In a room near the Court, several Indians discuss the invitation they have received from the Collector to a "bridge party" the following week. A respected landowner, the Nawab Bahadur, is gracious about the invitation and plans to attend, although another man, Ram Chand, disagrees with him.
The bridge party takes place in the garden outside the club, but it is not a success. The English and the Indians stay apart from each other as much as possible. The Collector assumes that the Indians are present because they want some specific favor from him. Mrs. Turton can barely deign to shake hands with an Indian, but Mrs. Moore and Adela are eager to meet the Indian ladies. The Indian ladies are nervous and retiring. They try to be friendly, but the conversation is halting and awkward. Mrs. Moore asks one of the women, Mrs. Bhattacharya, if she and Adela might visit her and her husband some day. After a fair amount of cross-cultural misunderstanding, a visit is arranged for the next Thursday.
The Collector, who believes that a bridge party such as this does accomplish some good, does his duty and mixes with the Indian gentlemen for a while, before retiring to the English side of the lawn. He leaves varying impressions, from favorable to cynical, among the Indians. Cyril Fielding, an Englishman who teaches at the English-run Government College, makes a much better impression because he is spontaneously friendly to the Indians and does not share the prejudices of his fellow countrymen. He invites Mrs. Moore and Adela to tea, where they will be able to meet Indians in a more informal setting. After the party is over Ronny talks to his mother regarding his concern that Adela should fit in (she obviously does not), and he explains his practical approach to the question of how to rule India. He is simply there to do his job; it is not necessary for him to try to be pleasant to the Indians. Mrs. Moore disagrees, justifying her view with reference to her religious beliefs. She also wonders, to herself, whether Ronny and Adela will become engaged to be married, since that was really the reason she had brought Adela to India.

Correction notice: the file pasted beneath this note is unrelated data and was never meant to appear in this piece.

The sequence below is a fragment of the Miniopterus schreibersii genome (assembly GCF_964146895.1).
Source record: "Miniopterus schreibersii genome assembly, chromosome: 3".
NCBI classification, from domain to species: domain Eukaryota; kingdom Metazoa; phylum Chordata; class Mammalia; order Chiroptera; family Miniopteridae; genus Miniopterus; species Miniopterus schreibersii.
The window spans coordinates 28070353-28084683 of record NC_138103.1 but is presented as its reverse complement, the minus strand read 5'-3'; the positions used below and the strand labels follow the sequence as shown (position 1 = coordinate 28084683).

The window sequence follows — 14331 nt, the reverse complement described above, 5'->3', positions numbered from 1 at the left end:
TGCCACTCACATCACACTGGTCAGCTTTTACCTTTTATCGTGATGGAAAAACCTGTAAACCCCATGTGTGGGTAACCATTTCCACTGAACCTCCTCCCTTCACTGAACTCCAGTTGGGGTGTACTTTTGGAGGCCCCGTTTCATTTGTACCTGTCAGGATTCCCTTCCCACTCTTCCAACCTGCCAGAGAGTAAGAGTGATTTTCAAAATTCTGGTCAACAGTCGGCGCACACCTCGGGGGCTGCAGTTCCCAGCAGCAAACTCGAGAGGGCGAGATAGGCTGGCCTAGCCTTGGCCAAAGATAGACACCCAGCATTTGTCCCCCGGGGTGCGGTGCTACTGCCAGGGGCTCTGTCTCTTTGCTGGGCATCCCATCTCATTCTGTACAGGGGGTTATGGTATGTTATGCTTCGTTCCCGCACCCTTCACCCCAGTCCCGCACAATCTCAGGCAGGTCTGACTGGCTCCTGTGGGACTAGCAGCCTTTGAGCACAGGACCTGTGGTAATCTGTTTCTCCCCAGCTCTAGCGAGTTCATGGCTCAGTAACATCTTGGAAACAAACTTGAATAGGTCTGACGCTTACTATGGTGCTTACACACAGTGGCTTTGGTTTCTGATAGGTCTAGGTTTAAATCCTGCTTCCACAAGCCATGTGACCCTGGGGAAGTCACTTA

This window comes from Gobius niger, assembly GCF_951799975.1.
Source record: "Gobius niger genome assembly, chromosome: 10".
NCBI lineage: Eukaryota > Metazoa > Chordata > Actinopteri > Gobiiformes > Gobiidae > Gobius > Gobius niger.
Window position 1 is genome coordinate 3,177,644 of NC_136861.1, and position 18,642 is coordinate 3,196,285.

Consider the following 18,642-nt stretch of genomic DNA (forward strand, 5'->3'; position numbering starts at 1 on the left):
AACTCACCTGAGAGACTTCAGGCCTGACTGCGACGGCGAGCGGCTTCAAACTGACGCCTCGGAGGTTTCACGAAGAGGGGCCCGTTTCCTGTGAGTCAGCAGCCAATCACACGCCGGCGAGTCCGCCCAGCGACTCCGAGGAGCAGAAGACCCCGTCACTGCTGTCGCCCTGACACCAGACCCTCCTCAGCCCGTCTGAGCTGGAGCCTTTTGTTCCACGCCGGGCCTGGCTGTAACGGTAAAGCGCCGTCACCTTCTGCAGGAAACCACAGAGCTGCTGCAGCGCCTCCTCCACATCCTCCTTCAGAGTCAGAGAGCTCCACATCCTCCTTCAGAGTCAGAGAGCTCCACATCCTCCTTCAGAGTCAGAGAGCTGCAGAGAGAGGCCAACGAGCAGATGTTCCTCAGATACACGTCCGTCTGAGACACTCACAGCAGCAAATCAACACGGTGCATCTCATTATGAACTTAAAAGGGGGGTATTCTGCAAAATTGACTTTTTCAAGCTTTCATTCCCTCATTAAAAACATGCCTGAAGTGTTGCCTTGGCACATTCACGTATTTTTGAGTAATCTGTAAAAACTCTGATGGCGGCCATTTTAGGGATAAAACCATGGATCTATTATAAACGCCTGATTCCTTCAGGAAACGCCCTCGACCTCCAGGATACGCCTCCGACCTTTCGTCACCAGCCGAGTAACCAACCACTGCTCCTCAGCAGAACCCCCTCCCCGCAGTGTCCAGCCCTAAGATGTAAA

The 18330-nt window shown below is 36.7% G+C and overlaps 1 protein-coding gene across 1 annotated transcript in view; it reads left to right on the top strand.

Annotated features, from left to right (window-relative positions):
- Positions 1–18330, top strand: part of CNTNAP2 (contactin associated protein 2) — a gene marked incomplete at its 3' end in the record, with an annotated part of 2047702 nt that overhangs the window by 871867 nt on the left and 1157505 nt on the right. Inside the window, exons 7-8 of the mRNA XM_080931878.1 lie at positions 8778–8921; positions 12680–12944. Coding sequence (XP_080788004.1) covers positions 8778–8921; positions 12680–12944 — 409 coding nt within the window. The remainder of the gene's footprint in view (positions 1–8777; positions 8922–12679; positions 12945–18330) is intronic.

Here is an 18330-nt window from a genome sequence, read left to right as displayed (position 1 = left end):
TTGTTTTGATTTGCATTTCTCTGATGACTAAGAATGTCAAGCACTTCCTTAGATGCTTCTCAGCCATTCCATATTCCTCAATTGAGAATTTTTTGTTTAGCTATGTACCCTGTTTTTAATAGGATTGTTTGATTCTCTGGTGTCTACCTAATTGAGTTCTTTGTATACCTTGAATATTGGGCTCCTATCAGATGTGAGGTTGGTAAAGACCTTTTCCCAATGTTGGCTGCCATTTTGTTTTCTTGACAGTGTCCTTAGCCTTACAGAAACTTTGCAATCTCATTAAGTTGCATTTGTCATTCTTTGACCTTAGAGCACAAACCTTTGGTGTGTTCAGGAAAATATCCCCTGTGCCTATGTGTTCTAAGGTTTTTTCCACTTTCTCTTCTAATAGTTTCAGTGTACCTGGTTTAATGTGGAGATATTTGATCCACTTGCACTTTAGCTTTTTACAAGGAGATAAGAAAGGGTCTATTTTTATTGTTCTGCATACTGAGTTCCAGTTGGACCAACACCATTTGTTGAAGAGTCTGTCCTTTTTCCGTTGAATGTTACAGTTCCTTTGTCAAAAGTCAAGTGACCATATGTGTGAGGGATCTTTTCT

The following morning there is a quarrel between Aziz and Major Callendar about why Aziz did not arrive promptly when summoned. Some days after this, Aziz decides not to go to a party given by the Collector, because it is the anniversary of his wife's death. Dr. Panna Lal, Aziz's colleague, goes to the party without him. After tea, Aziz visits Hamidullah, but finds he is out at the party. Aziz borrows his pony and tries his hand at playing polo. He teams up with a young English soldier who happens also to be practicing, and each gains some respect for the other. Dr. Lal arrives and complains to Aziz. Lal had called on Aziz to go to the party with him, but Aziz had been out. Aziz gives a lame excuse, which does not satisfy Lal. Irritated, Aziz deliberately rides his horse too close to Lal's horse Dapple, and Dapple bolts. When Aziz gets home, he is pleased to find an invitation from Fielding to come to tea the day after tomorrow.
After Chapters 2 and 3 have shown the Indians and the English in their separate domains, chapter 5 shows them together, at the bridge party. Given what has been presented so far about how the two races regard each other, it is no surprise that the bridge party is a failure. There is little overt hostility (except on the part of Mrs. Turton), but the English exhibit a kind of benign contempt, and a failure to understand cultural differences.
Forster also uses the bridge party as a vehicle for social satire. This can be seen for example in his portrayal of Mrs. Turton, the "great lady" who will not put herself out for the bridge party because she is saving herself "for some vague future occasion when a high official might come along and tax her social strength." There is more social satire, indeed high comedy, in the encounter between Mrs. Moore, Adela and the Indian ladies. Here again there are cultural misunderstandings, especially in the incident in which Mrs. Bhattacharya, at Mrs. Moore's inquiry, invites Mrs. Moore and Adela to tea. Mrs. Bhattacharya accepts Mrs. Moore's suggestion of Thursday, but sees no need to suggest a time: "Her gesture implied that she had known, since Thursdays began, that English ladies would come to see her on one of them, and so always stayed in." Lying behind the satire is the perception that the English and the Indians have different attitudes to time. The English are punctual, always running to a schedule, whereas the Indians have a more relaxed attitude and are more willing to take things as they come, not feeling they have to impose their will on events.
These chapters are also used to further develop the two English characters who do not fit into the closed, prejudiced world of the English Club that never questions its own rightness. These are Adela, with her insistence on meeting real Indians and finding the real India (as if there was such a thing), and Fielding, who simply does not share the assumption of superiority that the other English characters possess. Mrs. Moore is also an outsider. She and Adela have not been in India long enough to acquire the habits of thought that dominate the other English people. These attitudes are well illustrated in Ronny, who has quickly adopted the usual colonial stance, even though he has not been in his position as City Magistrate for long.